Body mass index and resistance to recombinant human erythropoietin therapy in maintenance hemodialysis patients

Maria do Sameiro-Faria, Sandra Ribeiro, Petronila Rocha-Pereira, João Fernandes, Flávio Reis, Elsa Bronze-Da-Rocha, Vasco Miranda, Alexandre Quintanilha, Elísio Costa, Luís Belo, Alice Santos-Silva*

*Corresponding author for this work

Research output: Contribution to journalArticlepeer-review

7 Citations (Scopus)

Abstract

The aim of this work was to contribute to a better understanding of the relationship between resistance to recombinant human erythropoietin (rhEPO) therapy and body mass index (BMI) in hemodialysis (HD) patients. We evaluated 191 HD patients and 25 healthy individuals. Complete blood count, reticulocyte count, and circulating levels of ferritin, transferrin, iron, soluble transferrin receptor (sTfR), transferrin saturation, hepcidin, C-reactive protein (CRP), interleukin 6 (IL-6), albumin, and adiponectin were measured in all patients and controls. Non-responder patients (n=16), as compared with responder patients (n=175), showed statistically significant lower BMI values, an enhanced inflammatory and higher adiponectin levels, associated with disturbances in iron metabolism. Analyzing the results according to BMI, we found that underweight patients required higher rhEPO doses than normal, overweight, and obese patients, and a higher percentage of non-responders patients were found within the underweight group of HD patients. Moreover, underweight patients presented lower levels of transferrin and higher levels of adiponectin compared to overweight and obese patients, and lower levels of iron compared with normal weight patients. Multiple regression analysis identified the sTfR, hemoglobin, BMI, and albumin as independent variables associated with rhEPO doses. In conclusion, our work showed that HD patients resistant to rhEPO therapy present a functional iron deficiency and a higher degree of inflammation, despite their lower BMI values and higher levels of adiponectin. Actually, BMI is poorly related with markers of systemic inflammation, such as IL-6 and CRP, while adiponectin works a fairly good indirect marker of adiposity within HD patients.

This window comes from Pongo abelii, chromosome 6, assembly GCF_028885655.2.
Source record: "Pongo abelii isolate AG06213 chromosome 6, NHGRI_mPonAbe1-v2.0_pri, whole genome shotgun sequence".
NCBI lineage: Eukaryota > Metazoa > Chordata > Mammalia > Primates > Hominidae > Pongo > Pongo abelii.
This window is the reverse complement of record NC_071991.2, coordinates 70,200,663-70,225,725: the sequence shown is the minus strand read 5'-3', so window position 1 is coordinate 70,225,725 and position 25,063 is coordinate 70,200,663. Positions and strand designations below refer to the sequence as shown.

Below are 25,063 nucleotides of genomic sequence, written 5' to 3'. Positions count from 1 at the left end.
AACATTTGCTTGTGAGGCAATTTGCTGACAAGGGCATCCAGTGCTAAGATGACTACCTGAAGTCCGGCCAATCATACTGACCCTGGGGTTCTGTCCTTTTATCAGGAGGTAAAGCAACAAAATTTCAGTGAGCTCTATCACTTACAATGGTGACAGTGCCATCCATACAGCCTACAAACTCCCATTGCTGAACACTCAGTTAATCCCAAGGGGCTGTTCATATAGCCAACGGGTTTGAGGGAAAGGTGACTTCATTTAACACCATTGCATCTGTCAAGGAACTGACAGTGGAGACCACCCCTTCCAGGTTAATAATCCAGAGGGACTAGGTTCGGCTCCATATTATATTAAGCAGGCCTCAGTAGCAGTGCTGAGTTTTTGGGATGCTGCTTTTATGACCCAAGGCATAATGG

Original languageEnglish
Pages (from-to)1392-1398
Number of pages7
JournalRenal Failure
Volume35
Issue number10
DOIs
Publication statusPublished - Nov 2013
Externally publishedYes

Keywords

  • Anemia
  • BMI
  • Body mass index
  • EPO
  • Erythropoietin
  • Hemodialysis
  • Inflammation
  • Resistance to rhEPO

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